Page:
Lost in the Movies: Mad Men - "Shoot" (season 1, episode 9)

Mad Men - "Shoot" (season 1, episode 9)

Welcome to my viewing diary for Mad Men. Most days (except Saturday) I am offering a short review of another episode until concluding the first season. Later seasons will be covered at another time. I have never seen this series before so there will be NO spoilers.

Story (aired on September 13, 2007/written by Chris Provenzano & Matthew Weiner, directed by Paul Feig): Betty begins the episode dressed elegantly to attend the opera, and she ends it with a cigarette perched between her lips, firing a gun at the neighbor's pet pigeons (they provoked a confrontation with the neighbor and her children the other day, and she's not having any of it). After an absence from the screen, this is certainly Mrs. Draper's most prominent episode since the second, and by far her most compelling and well-developed turn. She is enmeshed in a corporate conspiracy targeting Don, if "targeting" is the right word for such friendly overtures, and "conspiracy" is the right word for such unsubtle recruitment. The poacher is Jim Hobart (H. Richard Greene) and he sets his sights on bringing Don to McCann Erickson, a swanky New York advertising firm (he calls Sterling Cooper "Mom and Pop") with its prestigious clientele, cushy office, and impressive perks. Gifts - or bribes - include an implicit invitation to a top-shelf sauna where all the bigwigs gather to relax, socialize, and do business; a golf bag fully stocked with shiny new clubs; and, in the most ambitious and dangerous move of all, an offer for Betty to resume her long-dormant modeling career as part of McCann Erickson's Coca Cola campaign. Betty glows with this new purpose and Don is moved and cheered by her excitement.

When Mr. Hobart sends him the photos from the shoot, however, Don looks troubled - something isn't right. Does he feel disdain toward the supposedly posh firm's grasping tactics? Is he suddenly troubled by the use of his wife as a pawn between two bemused powerbrokers, himself being one of them? Is he moved to pity by Betty's vulnerability, so desperate to recapture something she's lost yet so subtly unsuitable, even vaguely embarrassing, in this attempt? Don doesn't say, simply proceeding to re-negotiate his position with Roger (higher salary, no contract), and turning Jim down with the firm but needling remark, "Can't exactly say that was a big-league move." Betty takes it in stride when she's told the work has "moved to Paris" (she cries, but then lies to Don about her reason for not further pursuing a modeling career). Don consoles her by praising her skill as a mother (a completely sincere compliment given his own upbringing) but the next morning she trades Grace Kelly for a touch of Kate Hepburn and, in the title's punning formulation, shooting photos for shooting birds. For that matter she trades being shot for shooting. Her dreams have been at least temporarily dashed, but she has emerged with renewed confidence (even asserting herself against her condescending shrink) and we emerge with a stronger sense of her identity.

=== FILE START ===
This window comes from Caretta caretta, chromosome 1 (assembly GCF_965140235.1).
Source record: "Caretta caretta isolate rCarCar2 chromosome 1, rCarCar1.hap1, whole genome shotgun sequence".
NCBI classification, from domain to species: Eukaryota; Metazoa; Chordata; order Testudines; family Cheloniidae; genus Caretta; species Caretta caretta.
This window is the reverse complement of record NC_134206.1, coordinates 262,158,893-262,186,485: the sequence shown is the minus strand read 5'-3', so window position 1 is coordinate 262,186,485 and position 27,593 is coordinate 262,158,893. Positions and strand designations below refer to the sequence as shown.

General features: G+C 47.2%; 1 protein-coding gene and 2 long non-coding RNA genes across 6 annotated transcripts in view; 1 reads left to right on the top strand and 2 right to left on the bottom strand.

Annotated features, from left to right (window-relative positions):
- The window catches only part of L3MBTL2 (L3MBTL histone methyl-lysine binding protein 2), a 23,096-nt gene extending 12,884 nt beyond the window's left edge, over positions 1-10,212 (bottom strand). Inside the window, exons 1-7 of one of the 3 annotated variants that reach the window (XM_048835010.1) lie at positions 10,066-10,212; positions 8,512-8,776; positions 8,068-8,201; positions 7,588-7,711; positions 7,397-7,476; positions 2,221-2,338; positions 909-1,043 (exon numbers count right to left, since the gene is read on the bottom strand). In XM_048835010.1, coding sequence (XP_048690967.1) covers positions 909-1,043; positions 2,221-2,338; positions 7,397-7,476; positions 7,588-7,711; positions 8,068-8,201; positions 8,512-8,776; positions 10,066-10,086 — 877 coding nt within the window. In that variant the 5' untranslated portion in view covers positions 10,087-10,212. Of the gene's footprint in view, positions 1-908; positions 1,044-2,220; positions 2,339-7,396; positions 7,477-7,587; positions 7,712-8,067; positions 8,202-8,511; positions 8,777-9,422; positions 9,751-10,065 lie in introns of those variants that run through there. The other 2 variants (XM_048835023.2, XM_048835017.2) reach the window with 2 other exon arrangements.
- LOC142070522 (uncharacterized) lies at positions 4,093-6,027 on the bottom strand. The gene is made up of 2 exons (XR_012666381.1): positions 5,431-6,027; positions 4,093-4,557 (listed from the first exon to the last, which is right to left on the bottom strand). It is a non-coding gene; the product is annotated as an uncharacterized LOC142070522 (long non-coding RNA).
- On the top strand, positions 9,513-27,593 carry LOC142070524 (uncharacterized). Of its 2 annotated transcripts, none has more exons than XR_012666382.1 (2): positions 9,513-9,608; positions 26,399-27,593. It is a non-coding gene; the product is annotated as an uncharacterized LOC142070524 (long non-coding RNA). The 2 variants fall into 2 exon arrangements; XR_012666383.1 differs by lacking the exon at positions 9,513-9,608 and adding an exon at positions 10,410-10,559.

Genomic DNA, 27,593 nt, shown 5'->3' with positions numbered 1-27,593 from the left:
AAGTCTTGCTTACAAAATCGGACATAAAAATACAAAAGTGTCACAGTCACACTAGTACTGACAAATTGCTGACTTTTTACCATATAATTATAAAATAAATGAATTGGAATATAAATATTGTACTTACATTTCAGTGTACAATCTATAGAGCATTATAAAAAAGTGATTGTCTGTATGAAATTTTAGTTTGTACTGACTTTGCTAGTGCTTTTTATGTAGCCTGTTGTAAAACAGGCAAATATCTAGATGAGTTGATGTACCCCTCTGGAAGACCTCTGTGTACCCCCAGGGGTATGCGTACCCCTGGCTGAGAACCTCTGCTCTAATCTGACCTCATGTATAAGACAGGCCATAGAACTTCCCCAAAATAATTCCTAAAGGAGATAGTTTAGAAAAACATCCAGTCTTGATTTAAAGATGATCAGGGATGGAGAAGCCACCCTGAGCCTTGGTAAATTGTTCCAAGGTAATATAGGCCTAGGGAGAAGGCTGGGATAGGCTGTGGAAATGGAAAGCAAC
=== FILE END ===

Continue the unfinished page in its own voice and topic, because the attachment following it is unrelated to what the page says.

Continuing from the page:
My Response:
It's amazing how a little context can change things. Throughout the first season, Sterling-Cooper has seemed casually chic, glamorous, polished in a particularly early sixties way. If some of the lower-ranking guys chafed at their grunt work or resented their place in the pecking order, Don at least seemed to have it made with his view of the city, casual relationship with superiors, and the general acclaim that met his work. But as soon Jim Hobart sneers at the the office, the scales fall from our eyes. Suddenly it does seem kind of chintzy and tight-quartered, the unprofessional laughter of men barely out of fraternities chasing Don as he crosses the floor, the casual familiarity of executives a mark against the company's seriousness, even the presidential candidate-client unimpressive in his cloth-coat dourness (will Kennedy end up with McCann Erickson?). If this awareness actually fuels our affection for the show's primary location, we are also well-aware of why Don is so attracted to the tasteful largesse of the beckoning rival: our only glimpse of McCann Erickson is the owner's office but it's enough to impress us, to make us feel like we're floating on a cloud.

Meanwhile, learning Betty's background, and sharing a storyline that takes her out of the smug, resentful suburban bubble she's been mired in for a while, does wonders for a character I'd begun to dislike. At times it felt like the writers didn't really know what to do with her (with the directors following suit), but here she really hits her stride. It also probably helps that this is Paul Feig's introduction to Mad Men. The creator of Freaks and Geeks, and director of many 2010s female-led comedies including Bridesmaids, The Heat, and Ghostbusters, he has a way with quirky but genuine character development, and an empathy for underdogs trying to find their way in the world. He even manages the miraculous feat I swore would never happen: when Pete, increasingly on edge as his co-workers mock Peggy's appearance, finally snaps and belts Ken for one insult too many, I must have loudly cheered. (Peggy, meanwhile, has a defiant moment of her own, telling off the ever-snippy Joan.) I'd certainly be cautious about lauding Pete's motives, but it's still refreshing to watch him throw caution to the wind and care more about defending the awkward, good-hearted Peggy than fitting in with the braying crowd. While this chauvinistic chivalry is deeply bound to his own pride rather than genuine compassion, this is the most human he's even seemed.

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